- This event has passed.
17th Seminar of the “D2 Seminar Series” – Florence Center for Data Science
May 13, 2022 @ 10:00 - 11:30
The Florence Center for Data Science is happy to present the last Seminar of the “D2 Seminar Series” for this year launched by the FDS. The Seminar will be held on-site and online Friday 13th of May 2022 from 10 to 11.30 am.
Speaker: Georgia Papadogeorgou – Department of Statistics, University of Florida
Title: Unmeasured spatial confounding
Abstract: Spatial confounding has different interpretations in the spatial and causal inference literature. I will begin this talk by clarifying these two interpretations. Then, seeing spatial con-founding through the causal inference lens, I discuss two approaches to account for unmeasured variables that are spatially structured when we are interested in estimating causal effects. The first approach is based on the propensity score. We introduce the distance adjusted propensity scores (DAPS) that combine spatial distance and propensity score difference of treated and control units in a single quantity. Treated units are then matched to control units if their corresponding DAPS is low. We can show that this approach is consistent, and we propose a way to choose how much matching weight should be given to unmeasured spatial variables. In the second approach, we aim to bridge the spatial and causal inference literature by estimating causal effects in the presence of unmeasured spatial variables using outcome modeling tools that are popular in spatial statistics. Motivated by the bias term of commonly-used estimators in spatial statistics, we propose an affine estimator that addresses this deficiency. I will discuss that estimation of causal parameters in the presence of unmeasured spatial confounding can only be achieved under an untestable set of assumptions. We provide one such set of assumptions that describe how the exposure and outcome of interest relate to the unmeasured variables.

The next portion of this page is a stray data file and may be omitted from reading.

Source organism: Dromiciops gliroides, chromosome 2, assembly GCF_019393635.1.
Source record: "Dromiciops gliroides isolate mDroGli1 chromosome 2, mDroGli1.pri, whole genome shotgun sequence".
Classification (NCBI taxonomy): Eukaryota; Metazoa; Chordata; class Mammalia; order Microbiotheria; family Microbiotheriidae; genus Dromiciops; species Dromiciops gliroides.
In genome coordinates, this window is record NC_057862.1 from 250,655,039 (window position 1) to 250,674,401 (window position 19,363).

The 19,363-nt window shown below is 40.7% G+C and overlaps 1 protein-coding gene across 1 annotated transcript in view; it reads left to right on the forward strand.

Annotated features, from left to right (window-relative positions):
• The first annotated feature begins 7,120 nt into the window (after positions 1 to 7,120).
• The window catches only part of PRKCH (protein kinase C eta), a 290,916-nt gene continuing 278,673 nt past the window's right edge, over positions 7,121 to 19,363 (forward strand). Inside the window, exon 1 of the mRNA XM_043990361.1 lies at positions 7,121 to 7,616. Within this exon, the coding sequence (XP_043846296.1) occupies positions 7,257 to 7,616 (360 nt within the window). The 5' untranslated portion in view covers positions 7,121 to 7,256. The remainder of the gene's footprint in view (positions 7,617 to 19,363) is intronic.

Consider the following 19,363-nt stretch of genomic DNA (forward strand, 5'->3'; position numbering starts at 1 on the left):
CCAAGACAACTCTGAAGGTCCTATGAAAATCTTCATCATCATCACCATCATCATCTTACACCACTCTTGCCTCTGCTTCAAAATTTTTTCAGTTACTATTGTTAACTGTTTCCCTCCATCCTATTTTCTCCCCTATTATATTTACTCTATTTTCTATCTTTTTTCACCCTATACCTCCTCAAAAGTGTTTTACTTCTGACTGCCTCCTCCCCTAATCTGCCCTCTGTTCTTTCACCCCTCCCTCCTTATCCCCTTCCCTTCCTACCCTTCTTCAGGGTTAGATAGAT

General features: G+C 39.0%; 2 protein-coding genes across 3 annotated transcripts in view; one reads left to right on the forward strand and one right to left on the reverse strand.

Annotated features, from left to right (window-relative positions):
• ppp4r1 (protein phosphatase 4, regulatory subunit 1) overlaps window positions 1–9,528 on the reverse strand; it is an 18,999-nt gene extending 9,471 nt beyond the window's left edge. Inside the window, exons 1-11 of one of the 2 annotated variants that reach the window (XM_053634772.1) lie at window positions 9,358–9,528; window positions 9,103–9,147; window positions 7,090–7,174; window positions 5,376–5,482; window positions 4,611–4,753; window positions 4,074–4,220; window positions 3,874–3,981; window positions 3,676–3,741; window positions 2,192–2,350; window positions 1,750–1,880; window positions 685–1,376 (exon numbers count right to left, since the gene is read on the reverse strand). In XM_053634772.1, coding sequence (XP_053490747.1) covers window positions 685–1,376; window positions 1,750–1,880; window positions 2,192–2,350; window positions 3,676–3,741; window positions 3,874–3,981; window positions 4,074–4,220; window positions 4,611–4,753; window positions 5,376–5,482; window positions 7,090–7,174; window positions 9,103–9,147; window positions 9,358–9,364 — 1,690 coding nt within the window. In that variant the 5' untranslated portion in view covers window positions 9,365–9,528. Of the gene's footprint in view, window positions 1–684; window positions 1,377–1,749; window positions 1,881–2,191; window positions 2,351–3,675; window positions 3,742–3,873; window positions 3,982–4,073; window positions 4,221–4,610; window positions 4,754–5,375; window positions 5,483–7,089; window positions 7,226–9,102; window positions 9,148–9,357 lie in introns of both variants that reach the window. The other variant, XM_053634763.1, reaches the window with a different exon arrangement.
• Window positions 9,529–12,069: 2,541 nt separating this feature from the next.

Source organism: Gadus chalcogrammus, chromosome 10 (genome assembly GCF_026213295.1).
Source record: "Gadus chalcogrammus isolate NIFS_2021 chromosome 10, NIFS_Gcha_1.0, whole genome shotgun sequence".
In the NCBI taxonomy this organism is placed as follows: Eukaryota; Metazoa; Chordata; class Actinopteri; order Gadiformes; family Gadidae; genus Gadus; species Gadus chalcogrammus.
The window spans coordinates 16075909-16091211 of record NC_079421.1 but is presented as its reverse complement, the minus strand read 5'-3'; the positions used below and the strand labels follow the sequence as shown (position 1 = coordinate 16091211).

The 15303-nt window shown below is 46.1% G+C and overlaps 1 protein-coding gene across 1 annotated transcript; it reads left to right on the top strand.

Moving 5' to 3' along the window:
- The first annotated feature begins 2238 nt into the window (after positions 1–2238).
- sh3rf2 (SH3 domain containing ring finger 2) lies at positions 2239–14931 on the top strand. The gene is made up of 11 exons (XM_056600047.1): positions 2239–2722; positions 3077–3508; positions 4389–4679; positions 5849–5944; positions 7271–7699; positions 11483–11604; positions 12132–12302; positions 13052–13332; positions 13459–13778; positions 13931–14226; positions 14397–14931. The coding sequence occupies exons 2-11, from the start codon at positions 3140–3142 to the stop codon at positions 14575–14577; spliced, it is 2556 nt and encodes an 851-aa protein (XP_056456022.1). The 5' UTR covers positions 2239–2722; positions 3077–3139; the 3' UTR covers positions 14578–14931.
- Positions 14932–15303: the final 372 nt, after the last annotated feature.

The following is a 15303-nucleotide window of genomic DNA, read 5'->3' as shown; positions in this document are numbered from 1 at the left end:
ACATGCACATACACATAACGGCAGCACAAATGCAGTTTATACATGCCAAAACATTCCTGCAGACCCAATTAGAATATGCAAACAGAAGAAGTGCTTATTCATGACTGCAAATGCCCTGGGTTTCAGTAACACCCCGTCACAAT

Speaker: Joseph Antonelli – Department of Statistics, University of Florida
Title: Heterogeneous causal effects of neighborhood policing in New York City with staggered adoption of the policy
Abstract: In New York City, neighborhood policing was adopted at the police precinct level over the years 2015-2018, and it is of interest to both (1) evaluate the impact of the policy, and (2) understand what types of communities are most impacted by the policy, raising questions of heterogeneous treatment effects. We develop novel statistical approaches that are robust to unmeasured confounding bias to study the causal effect of policies implemented at the community level. We find that neighborhood policing decreases discretionary arrests in certain areas of the city, but has little effect on crime or racial disparities in arrest rates.